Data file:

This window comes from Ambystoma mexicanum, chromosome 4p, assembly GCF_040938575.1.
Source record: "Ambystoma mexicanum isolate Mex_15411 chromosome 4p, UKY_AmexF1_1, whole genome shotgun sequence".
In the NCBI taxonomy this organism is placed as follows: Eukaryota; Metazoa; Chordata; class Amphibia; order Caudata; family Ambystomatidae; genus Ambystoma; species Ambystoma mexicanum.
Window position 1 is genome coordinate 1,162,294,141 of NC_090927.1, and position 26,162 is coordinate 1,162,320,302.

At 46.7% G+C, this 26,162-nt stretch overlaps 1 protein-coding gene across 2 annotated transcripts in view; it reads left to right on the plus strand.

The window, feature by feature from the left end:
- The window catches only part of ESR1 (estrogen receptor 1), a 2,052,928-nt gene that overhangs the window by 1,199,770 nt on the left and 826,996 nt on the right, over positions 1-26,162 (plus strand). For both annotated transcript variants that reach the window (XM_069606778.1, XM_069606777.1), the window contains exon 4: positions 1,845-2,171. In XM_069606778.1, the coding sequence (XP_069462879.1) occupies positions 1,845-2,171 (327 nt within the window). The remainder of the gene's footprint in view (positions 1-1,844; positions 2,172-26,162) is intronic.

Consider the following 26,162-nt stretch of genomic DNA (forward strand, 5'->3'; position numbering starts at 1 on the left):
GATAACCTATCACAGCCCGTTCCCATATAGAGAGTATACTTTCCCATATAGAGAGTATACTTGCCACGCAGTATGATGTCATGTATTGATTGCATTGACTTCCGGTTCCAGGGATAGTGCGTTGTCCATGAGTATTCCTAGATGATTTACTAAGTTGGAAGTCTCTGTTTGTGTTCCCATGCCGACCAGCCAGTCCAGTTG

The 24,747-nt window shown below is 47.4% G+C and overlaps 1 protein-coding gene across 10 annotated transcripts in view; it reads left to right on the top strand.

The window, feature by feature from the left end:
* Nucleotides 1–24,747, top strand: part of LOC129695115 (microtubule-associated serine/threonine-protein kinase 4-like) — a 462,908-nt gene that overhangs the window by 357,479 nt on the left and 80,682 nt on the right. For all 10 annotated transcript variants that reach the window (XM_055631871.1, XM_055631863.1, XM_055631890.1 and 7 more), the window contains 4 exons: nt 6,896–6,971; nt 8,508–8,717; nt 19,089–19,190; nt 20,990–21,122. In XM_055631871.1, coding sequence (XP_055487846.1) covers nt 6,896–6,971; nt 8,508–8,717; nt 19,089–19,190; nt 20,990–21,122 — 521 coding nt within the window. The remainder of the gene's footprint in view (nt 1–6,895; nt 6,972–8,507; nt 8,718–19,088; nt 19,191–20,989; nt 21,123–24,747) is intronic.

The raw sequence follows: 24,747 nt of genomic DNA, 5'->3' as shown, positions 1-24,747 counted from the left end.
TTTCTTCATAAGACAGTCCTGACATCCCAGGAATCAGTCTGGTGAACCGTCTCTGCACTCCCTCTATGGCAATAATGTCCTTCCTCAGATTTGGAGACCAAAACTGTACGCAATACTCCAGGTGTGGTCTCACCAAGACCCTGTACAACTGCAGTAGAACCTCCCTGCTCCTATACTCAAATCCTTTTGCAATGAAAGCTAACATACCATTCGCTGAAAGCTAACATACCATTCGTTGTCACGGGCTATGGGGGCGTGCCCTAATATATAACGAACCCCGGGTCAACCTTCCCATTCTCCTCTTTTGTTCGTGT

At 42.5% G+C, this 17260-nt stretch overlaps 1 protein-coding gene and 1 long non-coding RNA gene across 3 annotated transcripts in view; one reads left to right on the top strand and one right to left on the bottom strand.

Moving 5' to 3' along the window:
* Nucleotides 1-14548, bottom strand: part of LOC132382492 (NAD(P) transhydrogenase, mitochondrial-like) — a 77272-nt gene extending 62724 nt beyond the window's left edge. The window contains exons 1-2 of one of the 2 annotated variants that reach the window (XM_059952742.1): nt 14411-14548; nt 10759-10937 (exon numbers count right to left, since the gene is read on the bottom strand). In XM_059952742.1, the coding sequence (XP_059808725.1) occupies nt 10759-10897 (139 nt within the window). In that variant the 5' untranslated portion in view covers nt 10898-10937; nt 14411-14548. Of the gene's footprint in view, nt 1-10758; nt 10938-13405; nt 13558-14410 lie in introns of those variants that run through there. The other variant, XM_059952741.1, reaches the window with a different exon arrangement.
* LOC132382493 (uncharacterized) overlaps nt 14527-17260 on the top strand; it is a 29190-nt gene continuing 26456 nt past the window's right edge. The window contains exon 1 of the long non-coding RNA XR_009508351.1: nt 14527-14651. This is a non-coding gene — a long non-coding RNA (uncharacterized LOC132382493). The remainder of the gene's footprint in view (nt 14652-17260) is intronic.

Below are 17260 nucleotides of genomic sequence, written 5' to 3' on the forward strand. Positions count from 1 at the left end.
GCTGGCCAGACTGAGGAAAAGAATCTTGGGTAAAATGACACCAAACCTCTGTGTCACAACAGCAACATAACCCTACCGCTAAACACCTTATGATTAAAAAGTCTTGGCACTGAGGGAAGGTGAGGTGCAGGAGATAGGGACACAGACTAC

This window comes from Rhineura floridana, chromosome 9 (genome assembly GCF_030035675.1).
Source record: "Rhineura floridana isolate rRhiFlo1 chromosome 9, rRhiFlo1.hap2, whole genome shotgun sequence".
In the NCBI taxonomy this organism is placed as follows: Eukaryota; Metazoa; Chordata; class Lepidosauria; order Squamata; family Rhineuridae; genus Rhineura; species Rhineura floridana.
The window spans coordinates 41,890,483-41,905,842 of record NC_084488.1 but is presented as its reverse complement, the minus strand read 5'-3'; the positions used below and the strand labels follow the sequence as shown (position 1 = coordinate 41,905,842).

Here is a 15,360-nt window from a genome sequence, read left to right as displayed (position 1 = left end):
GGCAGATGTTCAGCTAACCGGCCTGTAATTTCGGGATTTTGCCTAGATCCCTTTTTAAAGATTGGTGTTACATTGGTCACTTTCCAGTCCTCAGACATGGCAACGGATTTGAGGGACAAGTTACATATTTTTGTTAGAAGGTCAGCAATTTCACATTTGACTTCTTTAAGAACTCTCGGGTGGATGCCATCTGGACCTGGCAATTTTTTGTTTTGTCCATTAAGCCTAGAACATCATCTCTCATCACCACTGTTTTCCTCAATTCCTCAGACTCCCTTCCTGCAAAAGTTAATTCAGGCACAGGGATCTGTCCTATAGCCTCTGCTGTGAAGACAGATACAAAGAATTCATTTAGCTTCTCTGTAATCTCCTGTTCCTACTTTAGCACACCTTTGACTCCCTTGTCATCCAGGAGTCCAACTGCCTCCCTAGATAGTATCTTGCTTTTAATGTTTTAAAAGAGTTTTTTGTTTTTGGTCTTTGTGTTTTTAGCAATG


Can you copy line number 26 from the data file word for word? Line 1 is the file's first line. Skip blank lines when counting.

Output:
GGCAGATGTTCAGCTAACCGGCCTGTAATTTCGGGATTTTGCCTAGATCCCTTTTTAAAGATTGGTGTTACATTGGTCACTTTCCAGTCCTCAGACATGGCAACGGATTTGAGGGACAAGTTACATATTTTTGTTAGAAGGTCAGCAATTTCACATTTGACTTCTTTAAGAACTCTCGGGTGGATGCCATCTGGACCTGGCAATTTTTTGTTTTGTCCATTAAGCCTAGAACATCATCTCTCATCACCACTGTTTTCCTCAATTCCTCAGACTCCCTTCCTGCAAAAGTTAATTCAGGCACAGGGATCTGTCCTATAGCCTCTGCTGTGAAGACAGATACAAAGAATTCATTTAGCTTCTCTGTAATCTCCTGTTCCTACTTTAGCACACCTTTGACTCCCTTGTCATCCAGGAGTCCAACTGCCTCCCTAGATAGTATCTTGCTTTTAATGTTTTAAAAGAGTTTTTTGTTTTTGGTCTTTGTGTTTTTAGCAATG